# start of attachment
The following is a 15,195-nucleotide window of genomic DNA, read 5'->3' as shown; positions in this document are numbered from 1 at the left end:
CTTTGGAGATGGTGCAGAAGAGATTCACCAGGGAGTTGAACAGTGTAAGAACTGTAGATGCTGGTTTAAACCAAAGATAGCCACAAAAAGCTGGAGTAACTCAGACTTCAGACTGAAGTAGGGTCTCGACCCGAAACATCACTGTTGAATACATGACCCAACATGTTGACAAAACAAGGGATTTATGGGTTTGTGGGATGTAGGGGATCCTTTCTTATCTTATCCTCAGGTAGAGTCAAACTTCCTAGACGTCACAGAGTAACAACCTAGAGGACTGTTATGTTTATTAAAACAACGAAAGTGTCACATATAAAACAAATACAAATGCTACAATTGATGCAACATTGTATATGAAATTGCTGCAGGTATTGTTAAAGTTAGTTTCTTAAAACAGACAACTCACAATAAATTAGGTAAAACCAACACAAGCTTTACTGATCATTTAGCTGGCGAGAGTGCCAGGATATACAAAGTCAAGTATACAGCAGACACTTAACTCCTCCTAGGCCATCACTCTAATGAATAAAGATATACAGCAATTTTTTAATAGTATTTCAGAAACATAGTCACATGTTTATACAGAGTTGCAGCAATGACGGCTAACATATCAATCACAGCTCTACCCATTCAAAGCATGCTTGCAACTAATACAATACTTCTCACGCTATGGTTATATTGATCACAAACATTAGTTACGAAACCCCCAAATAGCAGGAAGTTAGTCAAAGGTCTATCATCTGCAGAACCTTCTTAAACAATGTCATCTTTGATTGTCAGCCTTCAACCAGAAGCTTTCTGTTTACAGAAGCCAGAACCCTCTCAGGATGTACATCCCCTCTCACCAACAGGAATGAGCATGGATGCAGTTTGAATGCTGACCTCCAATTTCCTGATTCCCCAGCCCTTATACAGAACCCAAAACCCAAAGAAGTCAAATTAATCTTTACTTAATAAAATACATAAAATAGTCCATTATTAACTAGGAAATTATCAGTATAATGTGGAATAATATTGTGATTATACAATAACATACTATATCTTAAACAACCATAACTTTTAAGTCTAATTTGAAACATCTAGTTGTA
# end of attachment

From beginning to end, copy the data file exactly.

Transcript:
The following is a 15,195-nucleotide window of genomic DNA, read 5'->3' as shown; positions in this document are numbered from 1 at the left end:
CTTTGGAGATGGTGCAGAAGAGATTCACCAGGGAGTTGAACAGTGTAAGAACTGTAGATGCTGGTTTAAACCAAAGATAGCCACAAAAAGCTGGAGTAACTCAGACTTCAGACTGAAGTAGGGTCTCGACCCGAAACATCACTGTTGAATACATGACCCAACATGTTGACAAAACAAGGGATTTATGGGTTTGTGGGATGTAGGGGATCCTTTCTTATCTTATCCTCAGGTAGAGTCAAACTTCCTAGACGTCACAGAGTAACAACCTAGAGGACTGTTATGTTTATTAAAACAACGAAAGTGTCACATATAAAACAAATACAAATGCTACAATTGATGCAACATTGTATATGAAATTGCTGCAGGTATTGTTAAAGTTAGTTTCTTAAAACAGACAACTCACAATAAATTAGGTAAAACCAACACAAGCTTTACTGATCATTTAGCTGGCGAGAGTGCCAGGATATACAAAGTCAAGTATACAGCAGACACTTAACTCCTCCTAGGCCATCACTCTAATGAATAAAGATATACAGCAATTTTTTAATAGTATTTCAGAAACATAGTCACATGTTTATACAGAGTTGCAGCAATGACGGCTAACATATCAATCACAGCTCTACCCATTCAAAGCATGCTTGCAACTAATACAATACTTCTCACGCTATGGTTATATTGATCACAAACATTAGTTACGAAACCCCCAAATAGCAGGAAGTTAGTCAAAGGTCTATCATCTGCAGAACCTTCTTAAACAATGTCATCTTTGATTGTCAGCCTTCAACCAGAAGCTTTCTGTTTACAGAAGCCAGAACCCTCTCAGGATGTACATCCCCTCTCACCAACAGGAATGAGCATGGATGCAGTTTGAATGCTGACCTCCAATTTCCTGATTCCCCAGCCCTTATACAGAACCCAAAACCCAAAGAAGTCAAATTAATCTTTACTTAATAAAATACATAAAATAGTCCATTATTAACTAGGAAATTATCAGTATAATGTGGAATAATATTGTGATTATACAATAACATACTATATCTTAAACAACCATAACTTTTAAGTCTAATTTGAAACATCTAGTTGTA